The standard Transformer is trained by minimising the cross entropy loss, which compares the model’s output with the target tokens at each corresponded position. However, as NAT models ignore the dependency in the output space, it is almost impossible for such models to accurately model the token position differences. An effective dependency reduction in the target space can be achieved by using a loss function which compares sequences of predictions directly aligned with the source instead of target tokens. These sequences of predicted tokens, called latent alignments, have the same length as the source sequence and are monotonically aligned to it (Saharia et al., 2020). They can contain blanks and repetitions, and can be collapsed into the target sequence. For example, given a source sequence of length 10, and a target sequence y = (A, A,B, C,D), then a possible alignment is (_, A, A,_, A,B, B, C,_,D). The dependency is reduced because the NAT model is able to freely choose the best prediction regardless of the target offsets. In the new loss function, the log-likelihood is expressed as a sum over all valid alignments which the target y can be recovered from. Given the assumptions on the alignments (monotonicity and source size), it can be computed efficiently by dynamic programming.
Results are given in terms of BLEU score for engines trained on WMT shared task data for German (de) – English (en), Romanian (ro) – English (en) language pairs and for the Japanese (ja) – English (en) language direction. For en-de and en-ro, KD yields improvements of 5 to 8 points, latent alignments yield further improvements of 4 to 7 points, and latent variables yield an additional improvement of 0.5 to 1 point. The NAT model with all three techniques achieves a new state-of-the-art in NAT NMT, and BLEU scores similar to the baseline AT model (standard Transformer). The ja-en direction is harder and the full NAT model fails to achieve the baseline AT model BLEU score. However, interestingly, performing beam search on an interpolation of the NMT model score and a 4-gram target language model score, the BLEU score rises to the level of the baseline AT model.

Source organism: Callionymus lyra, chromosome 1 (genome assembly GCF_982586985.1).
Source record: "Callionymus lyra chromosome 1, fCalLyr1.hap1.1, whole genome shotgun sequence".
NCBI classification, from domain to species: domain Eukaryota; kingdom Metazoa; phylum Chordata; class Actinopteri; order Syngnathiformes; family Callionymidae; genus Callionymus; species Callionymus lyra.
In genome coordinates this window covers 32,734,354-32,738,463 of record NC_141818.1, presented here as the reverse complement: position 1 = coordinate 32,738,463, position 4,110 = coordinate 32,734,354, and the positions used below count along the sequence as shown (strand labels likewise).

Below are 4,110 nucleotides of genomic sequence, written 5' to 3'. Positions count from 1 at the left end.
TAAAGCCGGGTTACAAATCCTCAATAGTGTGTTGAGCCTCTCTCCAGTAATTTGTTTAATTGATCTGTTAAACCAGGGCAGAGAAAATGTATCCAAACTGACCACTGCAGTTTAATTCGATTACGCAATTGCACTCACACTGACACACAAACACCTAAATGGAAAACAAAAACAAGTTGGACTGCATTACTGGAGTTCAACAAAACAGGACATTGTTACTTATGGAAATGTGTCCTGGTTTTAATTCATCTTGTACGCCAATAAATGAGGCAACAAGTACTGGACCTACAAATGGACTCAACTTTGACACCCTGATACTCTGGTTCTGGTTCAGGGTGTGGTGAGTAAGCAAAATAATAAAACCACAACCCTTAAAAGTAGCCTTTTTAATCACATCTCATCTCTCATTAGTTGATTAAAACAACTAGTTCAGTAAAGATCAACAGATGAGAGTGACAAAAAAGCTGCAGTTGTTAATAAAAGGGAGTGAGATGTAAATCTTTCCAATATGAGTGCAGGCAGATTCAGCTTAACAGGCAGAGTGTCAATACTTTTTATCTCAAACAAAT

The speed-up achieved by the fully NAT model depends on the translation mode. When translating one sentence at a time on GPU, the fact that all tokens are decoded simultaneously instead of one after the other, coupled with the GPU parallelisation capabilities, gives a 16.5x speed-up with respect to the AT model. Translating one sentence at a time on the CPU, which has less parallelisation capabilities than GPUs, the speed-up is more than halved (about 7.5). When translating a batch of sentences, several sentences can be decoded simultaneously on different threads, even with the AT model. In this case the speed-up is nearly 3 on GPU, and not given on CPU. Compared with an AT model with a shallow decoder (12 encoding layers and 1 decoder layer), the speed-up for batch translation on GPU is “only” 2.
Non-autoregressive models have the advantage of speeding-up decoding. However, it usually comes at the expense of a drop in translation quality. We have seen an approach combining several improvements proposed recently (knowledge distillation, latent model variables and latent alignments), which achieves BLEU scores similar to those of the standard AT Transformer models. The guiding principle is that these improvements contribute to reducing the dependency between target tokens, a dependency which cannot be well captured by NAT models. The speed-up is impressive in a sentence-by-sentence translation on GPU use case (16.5x), and is also valuable in a batch translation on GPU use case (nearly 3x).